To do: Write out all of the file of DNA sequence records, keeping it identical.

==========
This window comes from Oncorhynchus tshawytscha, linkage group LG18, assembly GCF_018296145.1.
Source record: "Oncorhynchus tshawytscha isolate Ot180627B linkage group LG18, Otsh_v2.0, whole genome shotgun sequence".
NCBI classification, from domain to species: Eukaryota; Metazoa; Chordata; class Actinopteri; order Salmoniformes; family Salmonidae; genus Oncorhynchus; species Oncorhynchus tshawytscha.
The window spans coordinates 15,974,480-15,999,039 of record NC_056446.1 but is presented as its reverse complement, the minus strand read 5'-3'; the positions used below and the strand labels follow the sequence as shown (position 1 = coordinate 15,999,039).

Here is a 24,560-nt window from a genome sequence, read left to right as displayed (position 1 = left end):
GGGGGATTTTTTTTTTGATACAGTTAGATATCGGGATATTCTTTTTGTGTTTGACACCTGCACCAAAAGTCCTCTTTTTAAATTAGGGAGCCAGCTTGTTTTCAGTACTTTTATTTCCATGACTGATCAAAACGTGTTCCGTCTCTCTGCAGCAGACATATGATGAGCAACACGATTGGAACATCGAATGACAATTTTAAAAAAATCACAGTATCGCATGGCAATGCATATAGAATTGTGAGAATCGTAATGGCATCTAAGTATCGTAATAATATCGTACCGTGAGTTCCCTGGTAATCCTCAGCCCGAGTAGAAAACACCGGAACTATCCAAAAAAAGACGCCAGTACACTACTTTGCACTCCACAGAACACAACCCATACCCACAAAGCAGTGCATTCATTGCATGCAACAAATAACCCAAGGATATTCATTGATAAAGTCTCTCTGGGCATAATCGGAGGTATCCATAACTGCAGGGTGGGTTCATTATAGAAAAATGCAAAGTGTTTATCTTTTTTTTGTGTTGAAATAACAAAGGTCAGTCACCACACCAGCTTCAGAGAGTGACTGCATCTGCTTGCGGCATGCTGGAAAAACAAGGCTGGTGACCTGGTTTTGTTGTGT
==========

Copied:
This window comes from Oncorhynchus tshawytscha, linkage group LG18, assembly GCF_018296145.1.
Source record: "Oncorhynchus tshawytscha isolate Ot180627B linkage group LG18, Otsh_v2.0, whole genome shotgun sequence".
NCBI classification, from domain to species: Eukaryota; Metazoa; Chordata; class Actinopteri; order Salmoniformes; family Salmonidae; genus Oncorhynchus; species Oncorhynchus tshawytscha.
The window spans coordinates 15,974,480-15,999,039 of record NC_056446.1 but is presented as its reverse complement, the minus strand read 5'-3'; the positions used below and the strand labels follow the sequence as shown (position 1 = coordinate 15,999,039).

Here is a 24,560-nt window from a genome sequence, read left to right as displayed (position 1 = left end):
GGGGGATTTTTTTTTTGATACAGTTAGATATCGGGATATTCTTTTTGTGTTTGACACCTGCACCAAAAGTCCTCTTTTTAAATTAGGGAGCCAGCTTGTTTTCAGTACTTTTATTTCCATGACTGATCAAAACGTGTTCCGTCTCTCTGCAGCAGACATATGATGAGCAACACGATTGGAACATCGAATGACAATTTTAAAAAAATCACAGTATCGCATGGCAATGCATATAGAATTGTGAGAATCGTAATGGCATCTAAGTATCGTAATAATATCGTACCGTGAGTTCCCTGGTAATCCTCAGCCCGAGTAGAAAACACCGGAACTATCCAAAAAAAGACGCCAGTACACTACTTTGCACTCCACAGAACACAACCCATACCCACAAAGCAGTGCATTCATTGCATGCAACAAATAACCCAAGGATATTCATTGATAAAGTCTCTCTGGGCATAATCGGAGGTATCCATAACTGCAGGGTGGGTTCATTATAGAAAAATGCAAAGTGTTTATCTTTTTTTTGTGTTGAAATAACAAAGGTCAGTCACCACACCAGCTTCAGAGAGTGACTGCATCTGCTTGCGGCATGCTGGAAAAACAAGGCTGGTGACCTGGTTTTGTTGTGT